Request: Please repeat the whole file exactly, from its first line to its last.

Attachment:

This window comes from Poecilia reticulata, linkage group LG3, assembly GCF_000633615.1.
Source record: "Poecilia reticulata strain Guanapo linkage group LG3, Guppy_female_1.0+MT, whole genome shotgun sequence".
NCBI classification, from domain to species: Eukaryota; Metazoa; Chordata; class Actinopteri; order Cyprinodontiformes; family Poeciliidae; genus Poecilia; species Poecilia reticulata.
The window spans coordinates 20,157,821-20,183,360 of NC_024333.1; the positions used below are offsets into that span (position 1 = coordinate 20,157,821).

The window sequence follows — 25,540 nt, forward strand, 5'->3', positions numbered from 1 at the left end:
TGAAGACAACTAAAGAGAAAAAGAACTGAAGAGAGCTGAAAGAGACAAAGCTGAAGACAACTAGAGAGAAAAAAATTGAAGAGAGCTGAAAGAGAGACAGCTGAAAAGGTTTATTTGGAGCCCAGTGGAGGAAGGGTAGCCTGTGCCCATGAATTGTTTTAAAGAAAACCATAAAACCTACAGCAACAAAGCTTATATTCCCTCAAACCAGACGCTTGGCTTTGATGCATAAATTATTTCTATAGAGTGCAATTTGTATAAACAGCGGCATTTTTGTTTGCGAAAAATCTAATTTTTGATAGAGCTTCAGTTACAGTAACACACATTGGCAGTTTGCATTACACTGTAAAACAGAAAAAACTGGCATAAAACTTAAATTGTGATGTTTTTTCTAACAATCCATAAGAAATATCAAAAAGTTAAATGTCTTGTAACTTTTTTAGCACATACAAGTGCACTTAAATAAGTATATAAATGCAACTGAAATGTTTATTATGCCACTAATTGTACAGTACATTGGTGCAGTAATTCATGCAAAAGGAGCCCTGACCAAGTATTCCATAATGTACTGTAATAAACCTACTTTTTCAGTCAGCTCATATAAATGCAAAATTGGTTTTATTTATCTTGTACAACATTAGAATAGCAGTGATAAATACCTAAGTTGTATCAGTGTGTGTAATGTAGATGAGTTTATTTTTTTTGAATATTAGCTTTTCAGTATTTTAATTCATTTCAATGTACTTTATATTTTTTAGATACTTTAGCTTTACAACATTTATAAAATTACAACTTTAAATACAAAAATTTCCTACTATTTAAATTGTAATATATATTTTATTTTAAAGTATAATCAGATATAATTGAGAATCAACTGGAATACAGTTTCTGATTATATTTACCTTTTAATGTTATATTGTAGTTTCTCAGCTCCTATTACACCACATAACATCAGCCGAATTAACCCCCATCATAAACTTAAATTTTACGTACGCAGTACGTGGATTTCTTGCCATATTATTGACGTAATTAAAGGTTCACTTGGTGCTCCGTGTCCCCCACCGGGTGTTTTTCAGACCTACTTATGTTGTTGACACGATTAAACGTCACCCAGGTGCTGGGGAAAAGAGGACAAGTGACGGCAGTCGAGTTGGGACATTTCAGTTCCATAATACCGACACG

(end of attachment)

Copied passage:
This window comes from Poecilia reticulata, linkage group LG3, assembly GCF_000633615.1.
Source record: "Poecilia reticulata strain Guanapo linkage group LG3, Guppy_female_1.0+MT, whole genome shotgun sequence".
NCBI classification, from domain to species: Eukaryota; Metazoa; Chordata; class Actinopteri; order Cyprinodontiformes; family Poeciliidae; genus Poecilia; species Poecilia reticulata.
The window spans coordinates 20,157,821-20,183,360 of NC_024333.1; the positions used below are offsets into that span (position 1 = coordinate 20,157,821).

The window sequence follows — 25,540 nt, forward strand, 5'->3', positions numbered from 1 at the left end:
TGAAGACAACTAAAGAGAAAAAGAACTGAAGAGAGCTGAAAGAGACAAAGCTGAAGACAACTAGAGAGAAAAAAATTGAAGAGAGCTGAAAGAGAGACAGCTGAAAAGGTTTATTTGGAGCCCAGTGGAGGAAGGGTAGCCTGTGCCCATGAATTGTTTTAAAGAAAACCATAAAACCTACAGCAACAAAGCTTATATTCCCTCAAACCAGACGCTTGGCTTTGATGCATAAATTATTTCTATAGAGTGCAATTTGTATAAACAGCGGCATTTTTGTTTGCGAAAAATCTAATTTTTGATAGAGCTTCAGTTACAGTAACACACATTGGCAGTTTGCATTACACTGTAAAACAGAAAAAACTGGCATAAAACTTAAATTGTGATGTTTTTTCTAACAATCCATAAGAAATATCAAAAAGTTAAATGTCTTGTAACTTTTTTAGCACATACAAGTGCACTTAAATAAGTATATAAATGCAACTGAAATGTTTATTATGCCACTAATTGTACAGTACATTGGTGCAGTAATTCATGCAAAAGGAGCCCTGACCAAGTATTCCATAATGTACTGTAATAAACCTACTTTTTCAGTCAGCTCATATAAATGCAAAATTGGTTTTATTTATCTTGTACAACATTAGAATAGCAGTGATAAATACCTAAGTTGTATCAGTGTGTGTAATGTAGATGAGTTTATTTTTTTTGAATATTAGCTTTTCAGTATTTTAATTCATTTCAATGTACTTTATATTTTTTAGATACTTTAGCTTTACAACATTTATAAAATTACAACTTTAAATACAAAAATTTCCTACTATTTAAATTGTAATATATATTTTATTTTAAAGTATAATCAGATATAATTGAGAATCAACTGGAATACAGTTTCTGATTATATTTACCTTTTAATGTTATATTGTAGTTTCTCAGCTCCTATTACACCACATAACATCAGCCGAATTAACCCCCATCATAAACTTAAATTTTACGTACGCAGTACGTGGATTTCTTGCCATATTATTGACGTAATTAAAGGTTCACTTGGTGCTCCGTGTCCCCCACCGGGTGTTTTTCAGACCTACTTATGTTGTTGACACGATTAAACGTCACCCAGGTGCTGGGGAAAAGAGGACAAGTGACGGCAGTCGAGTTGGGACATTTCAGTTCCATAATACCGACACG